Recently I spoke with Kim Eierman of EcoBeneficial, an ecological consulting company based in Bronxville, New York, who is the author of The Pollinator Victory Garden: Win the War on Pollinator Decline with Ecological Gardening. We spoke about native pollinators, specifically bees, and what Mid-Atlantic gardeners should do to attract them and keep them around.
Background on native bees
Scientists estimate that about 4,000 species of bees are native to North America, out of 20,000 known species worldwide. Unlike the nonnative honeybee with which gardeners are so familiar, 90% of native bees are solitary. This means they live completely by themselves, except for mating. The rest of native bee species live in small societies, but in a much more limited way than honeybees. Bumblebees, for example, nest together in groups of 50 to 200 compared to a hive of as many as 50,000 honeybees.
Providing habitat in the ground
Kim believes that being aware of the behavior of our pollinators is important, not just to provide them with food resources but also to provide them with the proper habitat. Most native bees are ground nesters (about 70%), so gardeners should provide some areas in full sun with bare soil that are either devoid of plants or lightly vegetated. This could mean losing mulch in some areas of the garden. If there are ground-nesting bees in your garden, Kim suggests encouraging them. It’s hard to create an area to entice bees, as they will go where they want to go, but it is helpful to emulate a ground-nesting area for bees in your landscape. It does not need to be in a highly visible area.
Providing habitat in plant materials
The other 30% of native bees that don’t nest in the ground are considered cavity nesters. These bees prefer housing in hollow or pithy plant stems or holes in wood such as dead trees and logs. Kim urges gardeners to leave plants up throughout the winter or to cut them back and leave them in the garden so pollinators can use them to nest. Also, try to leave dead logs and trees in place. If a tree needs to be removed due to safety reasons, she recommends measuring where the tree will need to be cut to prevent damage to structures around it and leaving the rest. Bees will also create nests in beetle galleries and old mouse holes. She is aware that many gardeners will put a pyrethrin-soaked cotton ball in old mouse holes to prevent deer ticks, but she urges gardeners not to do that if they want to attract native bees to the garden, as the pesticide will also kill the beneficial invertebrates.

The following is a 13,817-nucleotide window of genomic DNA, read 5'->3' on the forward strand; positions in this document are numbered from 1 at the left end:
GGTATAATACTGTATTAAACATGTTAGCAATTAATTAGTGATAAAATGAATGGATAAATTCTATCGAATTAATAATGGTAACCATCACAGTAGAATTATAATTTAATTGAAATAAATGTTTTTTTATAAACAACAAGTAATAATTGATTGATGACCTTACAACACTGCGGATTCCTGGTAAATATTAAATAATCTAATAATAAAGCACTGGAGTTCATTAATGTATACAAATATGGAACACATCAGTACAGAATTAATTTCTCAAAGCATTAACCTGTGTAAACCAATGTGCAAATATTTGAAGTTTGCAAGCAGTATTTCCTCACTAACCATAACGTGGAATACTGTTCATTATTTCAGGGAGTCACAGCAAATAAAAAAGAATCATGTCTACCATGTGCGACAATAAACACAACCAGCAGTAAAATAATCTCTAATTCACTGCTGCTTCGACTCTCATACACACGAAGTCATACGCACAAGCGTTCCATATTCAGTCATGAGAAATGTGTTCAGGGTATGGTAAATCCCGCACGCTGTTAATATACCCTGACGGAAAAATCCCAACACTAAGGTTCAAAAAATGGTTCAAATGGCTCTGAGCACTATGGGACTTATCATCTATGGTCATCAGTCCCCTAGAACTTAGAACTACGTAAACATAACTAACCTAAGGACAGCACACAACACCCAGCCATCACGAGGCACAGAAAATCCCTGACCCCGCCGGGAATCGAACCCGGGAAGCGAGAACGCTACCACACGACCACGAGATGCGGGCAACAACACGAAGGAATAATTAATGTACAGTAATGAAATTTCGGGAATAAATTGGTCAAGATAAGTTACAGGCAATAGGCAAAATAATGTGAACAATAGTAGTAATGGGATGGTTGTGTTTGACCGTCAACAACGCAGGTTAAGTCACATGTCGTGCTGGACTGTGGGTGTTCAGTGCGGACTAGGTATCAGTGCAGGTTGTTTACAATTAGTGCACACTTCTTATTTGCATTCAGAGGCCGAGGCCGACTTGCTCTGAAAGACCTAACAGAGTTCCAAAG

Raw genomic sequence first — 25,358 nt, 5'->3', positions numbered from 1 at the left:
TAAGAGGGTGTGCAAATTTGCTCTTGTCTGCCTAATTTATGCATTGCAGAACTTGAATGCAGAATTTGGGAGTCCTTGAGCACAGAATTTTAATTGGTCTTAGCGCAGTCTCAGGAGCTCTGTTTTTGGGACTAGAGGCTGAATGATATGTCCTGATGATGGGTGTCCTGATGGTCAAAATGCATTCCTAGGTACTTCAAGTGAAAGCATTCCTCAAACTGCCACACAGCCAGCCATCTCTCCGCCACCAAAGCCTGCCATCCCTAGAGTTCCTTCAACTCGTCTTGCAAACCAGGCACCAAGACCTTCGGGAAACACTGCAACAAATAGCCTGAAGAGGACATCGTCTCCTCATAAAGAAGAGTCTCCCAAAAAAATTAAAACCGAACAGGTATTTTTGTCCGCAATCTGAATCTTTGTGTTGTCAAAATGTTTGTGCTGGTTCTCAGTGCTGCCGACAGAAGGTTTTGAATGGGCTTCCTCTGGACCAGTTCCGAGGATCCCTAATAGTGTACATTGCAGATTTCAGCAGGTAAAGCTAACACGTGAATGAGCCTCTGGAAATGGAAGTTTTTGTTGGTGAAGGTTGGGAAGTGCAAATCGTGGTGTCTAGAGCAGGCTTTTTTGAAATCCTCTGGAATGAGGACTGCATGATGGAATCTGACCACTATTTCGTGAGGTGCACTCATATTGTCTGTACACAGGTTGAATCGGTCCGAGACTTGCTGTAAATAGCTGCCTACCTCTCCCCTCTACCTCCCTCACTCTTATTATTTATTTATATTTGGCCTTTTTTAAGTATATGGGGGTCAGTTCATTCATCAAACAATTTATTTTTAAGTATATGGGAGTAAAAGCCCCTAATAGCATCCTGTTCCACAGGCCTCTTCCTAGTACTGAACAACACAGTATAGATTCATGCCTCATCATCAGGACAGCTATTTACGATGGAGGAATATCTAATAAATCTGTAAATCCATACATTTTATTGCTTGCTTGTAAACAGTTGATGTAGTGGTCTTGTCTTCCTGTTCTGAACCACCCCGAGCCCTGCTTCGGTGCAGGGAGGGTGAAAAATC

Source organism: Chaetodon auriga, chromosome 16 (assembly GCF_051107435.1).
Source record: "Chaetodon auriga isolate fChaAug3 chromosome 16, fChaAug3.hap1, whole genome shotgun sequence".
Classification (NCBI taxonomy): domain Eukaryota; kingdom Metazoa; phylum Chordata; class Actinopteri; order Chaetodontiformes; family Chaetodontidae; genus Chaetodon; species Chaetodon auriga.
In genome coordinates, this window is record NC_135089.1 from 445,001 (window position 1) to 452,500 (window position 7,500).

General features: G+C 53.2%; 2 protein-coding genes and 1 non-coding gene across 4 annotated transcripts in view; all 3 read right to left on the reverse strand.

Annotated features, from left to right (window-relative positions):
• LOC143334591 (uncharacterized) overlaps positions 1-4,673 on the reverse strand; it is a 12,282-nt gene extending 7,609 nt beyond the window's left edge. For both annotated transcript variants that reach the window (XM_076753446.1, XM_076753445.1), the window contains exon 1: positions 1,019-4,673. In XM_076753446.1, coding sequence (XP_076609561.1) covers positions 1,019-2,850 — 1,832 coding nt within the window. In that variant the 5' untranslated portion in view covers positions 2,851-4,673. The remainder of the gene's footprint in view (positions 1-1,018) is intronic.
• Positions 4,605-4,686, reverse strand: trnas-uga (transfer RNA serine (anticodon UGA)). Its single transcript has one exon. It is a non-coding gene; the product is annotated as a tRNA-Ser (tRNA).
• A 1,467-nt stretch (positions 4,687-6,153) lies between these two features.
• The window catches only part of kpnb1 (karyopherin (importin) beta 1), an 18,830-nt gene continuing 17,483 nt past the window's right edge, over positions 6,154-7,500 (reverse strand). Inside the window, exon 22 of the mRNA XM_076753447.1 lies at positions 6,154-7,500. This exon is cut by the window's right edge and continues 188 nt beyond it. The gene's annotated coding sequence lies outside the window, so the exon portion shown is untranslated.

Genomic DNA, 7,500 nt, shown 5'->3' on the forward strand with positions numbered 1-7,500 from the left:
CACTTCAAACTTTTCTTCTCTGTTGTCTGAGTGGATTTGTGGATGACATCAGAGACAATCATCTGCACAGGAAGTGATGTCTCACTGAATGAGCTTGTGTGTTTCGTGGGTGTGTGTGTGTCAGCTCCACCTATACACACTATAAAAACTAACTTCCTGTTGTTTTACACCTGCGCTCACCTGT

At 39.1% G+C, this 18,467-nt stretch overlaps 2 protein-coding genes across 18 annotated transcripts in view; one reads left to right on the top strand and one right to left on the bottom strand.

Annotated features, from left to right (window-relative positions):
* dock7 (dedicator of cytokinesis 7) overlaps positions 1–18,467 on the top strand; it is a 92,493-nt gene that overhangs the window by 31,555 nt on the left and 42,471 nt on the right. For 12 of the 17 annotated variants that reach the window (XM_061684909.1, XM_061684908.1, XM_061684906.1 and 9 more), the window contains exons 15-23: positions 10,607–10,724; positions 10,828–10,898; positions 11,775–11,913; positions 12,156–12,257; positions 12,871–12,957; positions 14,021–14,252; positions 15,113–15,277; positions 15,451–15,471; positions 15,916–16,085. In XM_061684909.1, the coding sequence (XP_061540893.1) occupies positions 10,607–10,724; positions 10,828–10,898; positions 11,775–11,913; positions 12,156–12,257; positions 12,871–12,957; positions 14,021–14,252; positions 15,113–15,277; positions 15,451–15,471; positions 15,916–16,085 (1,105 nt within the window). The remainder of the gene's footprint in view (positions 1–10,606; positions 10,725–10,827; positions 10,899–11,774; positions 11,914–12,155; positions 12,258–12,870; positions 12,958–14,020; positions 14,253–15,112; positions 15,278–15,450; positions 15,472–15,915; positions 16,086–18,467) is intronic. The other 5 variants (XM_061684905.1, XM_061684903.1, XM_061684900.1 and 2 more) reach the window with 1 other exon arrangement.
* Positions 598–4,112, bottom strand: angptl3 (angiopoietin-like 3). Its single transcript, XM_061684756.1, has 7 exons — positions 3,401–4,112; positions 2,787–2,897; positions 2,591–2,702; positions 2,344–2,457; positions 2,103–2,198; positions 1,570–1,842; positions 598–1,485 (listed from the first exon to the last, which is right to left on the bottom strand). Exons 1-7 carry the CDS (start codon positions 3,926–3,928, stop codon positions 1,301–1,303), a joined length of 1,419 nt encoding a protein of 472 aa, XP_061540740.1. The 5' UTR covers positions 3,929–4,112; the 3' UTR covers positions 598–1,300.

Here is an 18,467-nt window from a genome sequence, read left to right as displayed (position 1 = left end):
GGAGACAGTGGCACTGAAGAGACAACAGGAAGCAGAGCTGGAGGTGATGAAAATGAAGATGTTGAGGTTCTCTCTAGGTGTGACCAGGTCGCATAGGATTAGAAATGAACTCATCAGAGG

Bee hotels may attract other visitors
Kim says that man-made bee hotels are not great if attracting native bees is the goal. She cites a three-year study out of Toronto in which observers found that most of the residents in these hotels were parasitic wasps. Parasitic wasps are very beneficial as natural predators to pests, but in order to attract native bees, it is best to create a hospitable natural environment in the garden or yard.
Providing diverse food sources
If a gardener wants to increase native pollinator populations, then adding native plants is a good way to do that. Kim says that unlike with honeybees, there are certain physical aspects of native bee anatomy that limit what flowers they can forage to source nectar and pollen. One of these factors is tongue length. Short-tongued bees can successfully access only very open flowers, but long-tongued bees are able to get into long tubular flowers, such as cardinal flower (Lobelia cardinalis, Zone 3–9) and great blue lobelia (Lobelia siphilitica, Zones 4–9). Another physical aspect is body strength. Only bumblebees can really force their way into a flower such as those on closed bottle gentian (Gentiana andrewsii, Zones 3–7). Finally, some of the earliest native bees, such as bumblebees, can tolerate a little bit of rain and cooler weather to reach the early spring–blooming plants.
Keeping native bees around
Once native bees are in the garden, Kim says it is very important for gardeners to plant a continuous succession of blooms beginning in early spring through late fall to keep them there. Examples of early blooming plants are red maple (Acer rubrum, Zones 3–9) and pussy willow (Salix discolor, Zones 4–8). Woodland-style gardens can play a huge part in attracting pollinators. Spring ephemerals such as Dutchman’s breeches (Dicentra cucullaria, Zones 3–7), squirrel corn (Dicentra canadensis, Zones 3–7), and spring beauty (Claytonia virginica, Zones 3–9) are extremely important for our native bees due to their early flowering period. These plants take advantage of the gentle sun and moist conditions, as they are some of the first plants to flower. They feed the pollinators and then die back by summer.
Garden layers mimic nature
Another tip Kim talks about is creating layers in the garden to try to mimic nature as much as possible. Try to design some part of your garden with a tree layer, an understory layer, and an herbaceous layer. She insists that a landscape with just trees, a low herbaceous layer, and a lawn is not a hospitable environment for native bees.
Anyone with any size property can help to attract native bees. Kim acknowledges that landscapes in the suburbs can be disconnected to one another, but she says that having a pollinator-friendly garden is possible—and you can get neighbors on board as well. She recommends using signage in the garden to raise awareness about the possibility of having a suburban pollinator garden. Wherever you are in the Mid-Atlantic, it is possible to create a habitat for native bees and other important pollinators.
All photos from this article are courtesy of The Pollinator Victory Garden: Win the War on Pollinator Decline with Ecological Gardening by Kim Eierman, Quarry Books, 2020.
—Michele Christiano has worked in public gardens for most of her career. She lives in southern Pennsylvania and currently works as an estate gardener maintaining a private Piet Oudolf garden.